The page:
The basic card comprises a sheet of paper 1, which may be of a thickness corresponding to about g. per sqm. This paper includes a light-dark water marking 2 and an additional marking 3 which may be radioactive or fluorescent. On top of and intimately secured to paper 1 is a barytes layer 6 containing markings 7 which may be radioactive or fluorescent. Inseparably attached to this layer is the photographic emulsion layer 10 carrying the photographic reproduction of a person and the data about him. The uppermost layer 12' is the transparent coating which effectively seals the identification card. It is preferably made of a hardenable plastic material so that it can not be removed by moderate heating or solvent without destroying the underlying photographic layer.
As best seen in FIG. 1 the photographic layer 10 comprises a picture 15 of a person and a section containing particulars 16 and a hatched area 17 with a signature. An impression stamp 21 is placed so as to cover parts of the sections of picture and text as well as of the signature. The photographic layer has also an additional print 23 in the form of thin wave lines which may be carried out in different colours and possibly be more or less soluble in water or organic solvents.
The water marking is preferably in the form of a plurality of individual water marks about 2 cm. broad and distributed with an interspace of about 0.5-1 cm. Additional prints 23 may also be applied to the rear side of the card and a coating corresponding to coating 12 may also be applied to the rear side, which may, if desired, be provided with a thicker plastic coating as for producing a stiffer card.
What we claim is:
1. An identification document comprising in combination a base card, a photographic layer inseparably attached to the upper side of said card and containing a photographic reproduction comprising a picture section showing a picture of a person and a text section accounting for particulars or data about said person, at least the portion of said photographic layer critical for the identification and the area of said base card supporting said portion of the photographic layer being each continuous, said base card containing a specific inherent marking extending over both the picture and the text sections, and an uppermost coating of a transparent material overlying said photographic layer and penetrating into and inseparably adhering to at least said photographic layer.
2. A document as claimed in claim 1 in which said base card consists of one rear layer and one intermediate layer to which latter said photographic layer is inseparably attached, at least one of said rear and intermediate layers containing said specific marking.
3. A document as claimed in claim 1, in which said base card is made of a sheet material of the class consisting of fibrous material, transparent plastic material, and opaque material.
4. A document as claimed in claim 1, in which said marking is at least one of group consisting of water-marking, such as light and dark (hell-dunkel) marking, radioactive marking and fluorescent marking.
5. A document as claimed in claim 1, in which said transparent coating consists of material selected from the class consisting of lacquers, natural and artificial resins, and plastic materials.
6. A document as claimed in claim 5, in which said transparent coating consi;ts of a hardenable resin or plas tic in its hardened state, such as epoxi-resin.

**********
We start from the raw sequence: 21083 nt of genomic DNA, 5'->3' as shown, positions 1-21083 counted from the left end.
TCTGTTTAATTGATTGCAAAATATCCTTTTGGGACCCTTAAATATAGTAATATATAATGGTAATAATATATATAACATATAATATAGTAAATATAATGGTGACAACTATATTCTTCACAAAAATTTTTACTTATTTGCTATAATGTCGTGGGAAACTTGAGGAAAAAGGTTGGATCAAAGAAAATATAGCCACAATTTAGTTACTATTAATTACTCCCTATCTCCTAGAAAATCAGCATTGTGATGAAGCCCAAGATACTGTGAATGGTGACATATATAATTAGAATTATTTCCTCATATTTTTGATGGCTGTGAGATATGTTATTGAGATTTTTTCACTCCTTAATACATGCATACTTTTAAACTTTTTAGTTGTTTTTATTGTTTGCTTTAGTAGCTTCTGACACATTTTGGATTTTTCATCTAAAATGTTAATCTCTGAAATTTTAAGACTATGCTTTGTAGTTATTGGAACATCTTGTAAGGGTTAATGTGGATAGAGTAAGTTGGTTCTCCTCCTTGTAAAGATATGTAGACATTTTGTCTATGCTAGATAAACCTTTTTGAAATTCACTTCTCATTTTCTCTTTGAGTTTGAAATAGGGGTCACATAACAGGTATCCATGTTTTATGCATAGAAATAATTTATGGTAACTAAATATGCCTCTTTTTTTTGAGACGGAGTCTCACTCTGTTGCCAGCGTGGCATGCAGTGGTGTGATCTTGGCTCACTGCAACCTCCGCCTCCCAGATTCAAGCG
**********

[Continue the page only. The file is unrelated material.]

7. A document as claimed in claim 1 in which the maximum thickness of said transparent coating is substantially not greater than the thickness of said photographic layer.
-8. A document as claimed in claim 1 in which at least its photographic layer side is provided with at least one additional print of characteristic pattern covered by said transparent layer and extending over both of said picture and text sections of the photographic layer, said print consisting, if desired, of fine lines as in bank notes.
9. A document as claimed in claim 8, in which at least one of said additional prints has a colour different from that of said text of particulars.
10. A document as claimed in claim 8, in which at least its photographic layer side is provided 'With a plurality of sets of additional prints of characteristic patterns, each set of prints having a colour different from the others, preferably chosen amongst the colours dark brown, light grey and another colour, e.g. red or green.
11. A document as claimed in claim 1 provided with an impression stamp extending over both of said picture and text sections and penetrating into said base card, photographic layer and coating.
12. Photographic paper suitable for the identification document of claim 1, comprising a continuous base card, and a continuous photographic emulsion layer inseparably attached to the upper side thereof, said base card comprising a paper with a specific inherent marking extending over the major portion thereof and comprising at least water marking, preferably of the: light-dark type substantially evenly distributed over the card.
13. Paper as claimed in claim 12 in which said specific marking comprises a substance emitting radiation inherently, as radioactive substances, or by irradiation, as fluorescent substances.
14. Paper as claimed in claim 12, in which said base card consists of a rear sheet of paper and an intermediate layer of barytes, said sheet and said layer containing different, specific inherent markings.
References Cited UNITED STATES PATENTS 3,069,793 12/1962 Francescon 402.2 3,152,901 10/1964 Johnson 40-2.2 3,221,428 12/ 1965 Fischler et al 40-22 3,245,697 4/1966 Nugent 402.2 3,279,826 10/196'6 Rudersha'usen 402.2 X 3,313,052 4/1967 Malsler 402.2 3,402,488 9/ 1968 Lavitt 40-2.2
EUGENE R. CAPO'ZIO, Primary Examiner W. J. CONTRERAS, Assistant Examiner
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|U.S. Classification||283/92, 283/97, 428/916, 283/108|
|International Classification||B44F1/12, B42D15/10|
|Cooperative Classification||B42D2033/30, B42D2035/06, B42D2035/08, B42D2035/50, B42D2035/16, B42D2033/04, B42D2033/20, B42D2035/18, B42D15/10, B42D2035/02, Y10S428/916, B42D2033/32, B42D2035/24|